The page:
Experimental feature

Listen to this article

Experimental feature

No matter how much money a club might have, a season can be derailed by a fragment of bone no thicker than a fingernail. Chelsea will be relieved that exploratory surgery on John Terry’s slipped disc has been successful and that their captain might return within a month, but that could still be enough to undermine their bid for a third successive Premiership.

In three league games without the England centre-back, Chelsea have conceded six goals, as opposed to nine in the 16 in which he has played.

After seeing Everton, Wigan and Reading all upset an increasingly shaky back four, Fulham must be daring to dream of a first away victory since 1979 in the west London derby on Saturday. Where Victor Anichebe, Emile Heskey and Leroy Lita have gone, there is no reason to believe Fulham’s Brian McBride, probably a greater aerial threat than any of them, will not follow.

Given the amount of money Chelsea have spent – and, should they wish to, can spend in the January transfer window – it is difficult to have sympathy with Jose Mourinho’s complaints about his injury list, and yet he is unfortunate to have lost the twin pillars of his defence at the same time.

Had goalkeeper Petr Cech – or even reserve Carlo Cudicini – been there, dominating the box, Chelsea probably would have coped, but Hilario looks what he is: a third choice who was expected only to have to play in extremis and the early rounds of the League Cup.

It is not just that Terry is so powerful in the air; there is also his presence, his ability to organise and to galvanise. Chelsea had dominated long swathes of the second half at Everton, but when Joseph Yobo put the home side 2-1 in front with a simple header from a corner, the only surprise was that the goal had not come sooner.

Ricardo Carvalho is a fine defender, a superb reader of the game and a master of the more subtle arts, but with only Khalid Boulahrouz or Paulo Ferreira alongside him, he has been exposed. Mourinho has always insisted on the importance of a streamlined first-team squad, but the summer sales of William Gallas and Robert Huth are hurting.

That is not necessarily a criticism. For one thing, he did everything he could to prevent Gallas leaving, and then replaced him with Boulahrouz, who has so far played well below the standards he set at Hamburg last season.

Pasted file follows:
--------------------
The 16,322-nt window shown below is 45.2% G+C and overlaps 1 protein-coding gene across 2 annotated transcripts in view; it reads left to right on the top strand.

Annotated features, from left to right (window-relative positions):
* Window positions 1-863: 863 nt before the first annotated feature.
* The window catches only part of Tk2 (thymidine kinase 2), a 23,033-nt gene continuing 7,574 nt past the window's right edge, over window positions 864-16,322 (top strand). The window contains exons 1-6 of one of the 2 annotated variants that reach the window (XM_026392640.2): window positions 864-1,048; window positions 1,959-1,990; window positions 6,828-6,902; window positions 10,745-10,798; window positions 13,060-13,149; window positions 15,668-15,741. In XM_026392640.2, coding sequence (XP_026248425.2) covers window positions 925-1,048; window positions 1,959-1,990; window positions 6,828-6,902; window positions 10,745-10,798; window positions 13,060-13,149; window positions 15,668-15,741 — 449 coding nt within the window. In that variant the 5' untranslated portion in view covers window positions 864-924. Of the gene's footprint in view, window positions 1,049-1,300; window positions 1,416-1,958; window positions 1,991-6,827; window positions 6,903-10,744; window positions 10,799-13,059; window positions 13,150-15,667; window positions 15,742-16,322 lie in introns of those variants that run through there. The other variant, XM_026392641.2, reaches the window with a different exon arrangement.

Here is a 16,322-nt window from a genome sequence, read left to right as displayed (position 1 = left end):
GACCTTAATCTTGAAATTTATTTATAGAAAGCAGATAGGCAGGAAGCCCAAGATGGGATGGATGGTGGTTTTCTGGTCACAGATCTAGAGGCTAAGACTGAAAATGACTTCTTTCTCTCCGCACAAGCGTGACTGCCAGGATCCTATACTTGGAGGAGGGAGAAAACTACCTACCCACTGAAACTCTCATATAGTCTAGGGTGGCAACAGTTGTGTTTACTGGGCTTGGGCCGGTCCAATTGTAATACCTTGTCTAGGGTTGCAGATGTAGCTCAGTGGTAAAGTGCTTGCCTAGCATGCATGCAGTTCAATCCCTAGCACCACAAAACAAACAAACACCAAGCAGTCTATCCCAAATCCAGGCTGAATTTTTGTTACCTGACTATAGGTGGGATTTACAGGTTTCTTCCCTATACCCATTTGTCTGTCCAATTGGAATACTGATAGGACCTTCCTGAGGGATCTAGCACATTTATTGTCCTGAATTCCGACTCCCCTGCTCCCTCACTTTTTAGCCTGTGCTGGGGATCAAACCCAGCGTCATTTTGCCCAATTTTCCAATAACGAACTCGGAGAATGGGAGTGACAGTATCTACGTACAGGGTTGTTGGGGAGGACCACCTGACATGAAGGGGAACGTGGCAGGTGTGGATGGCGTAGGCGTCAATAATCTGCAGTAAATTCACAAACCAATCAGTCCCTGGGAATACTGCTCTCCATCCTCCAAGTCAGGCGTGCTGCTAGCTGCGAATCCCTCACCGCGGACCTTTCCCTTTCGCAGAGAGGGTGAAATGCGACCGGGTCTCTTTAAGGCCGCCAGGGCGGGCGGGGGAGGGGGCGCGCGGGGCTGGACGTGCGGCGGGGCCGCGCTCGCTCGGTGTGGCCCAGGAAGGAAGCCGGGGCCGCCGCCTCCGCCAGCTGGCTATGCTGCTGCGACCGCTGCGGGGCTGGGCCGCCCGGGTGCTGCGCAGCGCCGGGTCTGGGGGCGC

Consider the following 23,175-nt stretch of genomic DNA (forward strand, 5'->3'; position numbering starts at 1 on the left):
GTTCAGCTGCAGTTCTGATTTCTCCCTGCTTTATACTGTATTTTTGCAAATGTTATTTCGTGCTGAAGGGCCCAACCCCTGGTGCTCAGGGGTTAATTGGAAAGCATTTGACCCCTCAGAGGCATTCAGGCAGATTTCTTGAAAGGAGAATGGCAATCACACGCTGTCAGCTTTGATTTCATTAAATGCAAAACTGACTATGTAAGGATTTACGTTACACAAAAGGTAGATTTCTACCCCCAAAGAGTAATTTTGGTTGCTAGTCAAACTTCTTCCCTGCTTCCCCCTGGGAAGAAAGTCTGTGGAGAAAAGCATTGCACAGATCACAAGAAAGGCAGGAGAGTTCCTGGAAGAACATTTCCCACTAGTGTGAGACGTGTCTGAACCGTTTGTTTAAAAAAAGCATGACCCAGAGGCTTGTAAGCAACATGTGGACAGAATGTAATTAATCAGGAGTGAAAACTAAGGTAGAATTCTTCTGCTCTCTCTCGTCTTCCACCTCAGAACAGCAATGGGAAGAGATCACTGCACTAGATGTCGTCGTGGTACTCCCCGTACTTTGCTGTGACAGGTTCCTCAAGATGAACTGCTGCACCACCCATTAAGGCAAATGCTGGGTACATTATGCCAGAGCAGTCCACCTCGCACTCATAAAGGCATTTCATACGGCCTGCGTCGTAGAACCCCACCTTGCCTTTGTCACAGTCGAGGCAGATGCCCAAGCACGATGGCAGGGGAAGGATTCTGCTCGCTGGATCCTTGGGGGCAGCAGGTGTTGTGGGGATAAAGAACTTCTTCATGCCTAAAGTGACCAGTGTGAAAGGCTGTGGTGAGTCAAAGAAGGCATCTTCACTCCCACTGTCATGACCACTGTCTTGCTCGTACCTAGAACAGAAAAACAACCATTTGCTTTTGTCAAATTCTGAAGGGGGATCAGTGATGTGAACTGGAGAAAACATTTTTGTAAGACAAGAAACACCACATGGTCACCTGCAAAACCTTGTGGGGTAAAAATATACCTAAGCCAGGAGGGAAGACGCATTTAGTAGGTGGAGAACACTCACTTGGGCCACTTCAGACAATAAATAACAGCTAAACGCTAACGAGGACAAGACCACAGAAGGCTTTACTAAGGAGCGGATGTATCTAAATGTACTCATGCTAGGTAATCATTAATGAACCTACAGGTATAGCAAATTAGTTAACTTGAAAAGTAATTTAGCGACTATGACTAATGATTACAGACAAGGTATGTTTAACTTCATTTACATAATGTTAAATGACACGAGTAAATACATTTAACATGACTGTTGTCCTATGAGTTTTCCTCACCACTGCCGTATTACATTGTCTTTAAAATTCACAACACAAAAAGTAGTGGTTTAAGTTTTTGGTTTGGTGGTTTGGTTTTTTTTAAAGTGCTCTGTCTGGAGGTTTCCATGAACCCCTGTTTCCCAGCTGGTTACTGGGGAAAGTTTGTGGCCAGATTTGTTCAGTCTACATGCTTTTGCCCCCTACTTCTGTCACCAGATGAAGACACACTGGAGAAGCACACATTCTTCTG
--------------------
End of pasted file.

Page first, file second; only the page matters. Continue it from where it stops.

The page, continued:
For another, Mourinho’s argument in favour of a 25-man squad is that it promotes team spirit, and it is doubtful whether without that spirit they could have found the late goals that salvaged victories at Everton and Wigan.

Perversely, those wins make Chelsea rather more likeable: it would have been the hardest of neutral hearts that did not soar when Didier Drogba seized on Andriy Shevchenko’s knockdown to smack that 30-yard shot on the turn over Tim Howard to give them a 3-2 win over Everton. This, suddenly, was football of heroes and glory once again, not the grinding efficiency of the accounts ledger.

It also hinted at the truth that money will never entirely rule the game. A big squad brings its own problems, and only a side with a sense of itself as a team can find the inner character to pluck those last-minute winners from nowhere. The question is one of balance, and of that history will be Mourinho’s judge.

It could be argued that Chelsea are fortunate to have Drogba in the form he is in when they have most needed it, particularly with Shevchenko and Saloman Kalou uninspired. And there is luck as well as ability that has sent so many late long-range shots – not just Drogba at Everton, but Frank Lampard in the same game and Michael Essien against Arsenal – screaming into the corner, but that is a luck with its roots in belief.

Mourinho’s greatest triumph may prove to have been to retain that team spirit, despite the vast wealth surrounding it.

Get alerts on News when a new story is published

Copyright The Financial Times Limited 2019. All rights reserved.

Comments have not been enabled for this article.

Follow the topics in this article